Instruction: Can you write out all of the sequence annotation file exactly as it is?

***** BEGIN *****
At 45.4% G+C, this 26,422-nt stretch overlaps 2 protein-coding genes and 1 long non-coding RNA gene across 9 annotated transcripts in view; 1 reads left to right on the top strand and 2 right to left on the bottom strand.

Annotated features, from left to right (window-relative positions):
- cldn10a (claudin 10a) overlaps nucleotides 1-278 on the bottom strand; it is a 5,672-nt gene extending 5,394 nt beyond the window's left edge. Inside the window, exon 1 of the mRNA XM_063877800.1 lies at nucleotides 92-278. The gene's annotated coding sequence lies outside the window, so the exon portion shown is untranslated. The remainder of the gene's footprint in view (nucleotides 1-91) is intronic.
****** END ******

At 45.4% G+C, this 26,422-nt stretch overlaps 2 protein-coding genes and 1 long non-coding RNA gene across 9 annotated transcripts in view; 1 reads left to right on the top strand and 2 right to left on the bottom strand.

Annotated features, from left to right (window-relative positions):
- cldn10a (claudin 10a) overlaps nucleotides 1-278 on the bottom strand; it is a 5,672-nt gene extending 5,394 nt beyond the window's left edge. Inside the window, exon 1 of the mRNA XM_063877800.1 lies at nucleotides 92-278. The gene's annotated coding sequence lies outside the window, so the exon portion shown is untranslated. The remainder of the gene's footprint in view (nucleotides 1-91) is intronic.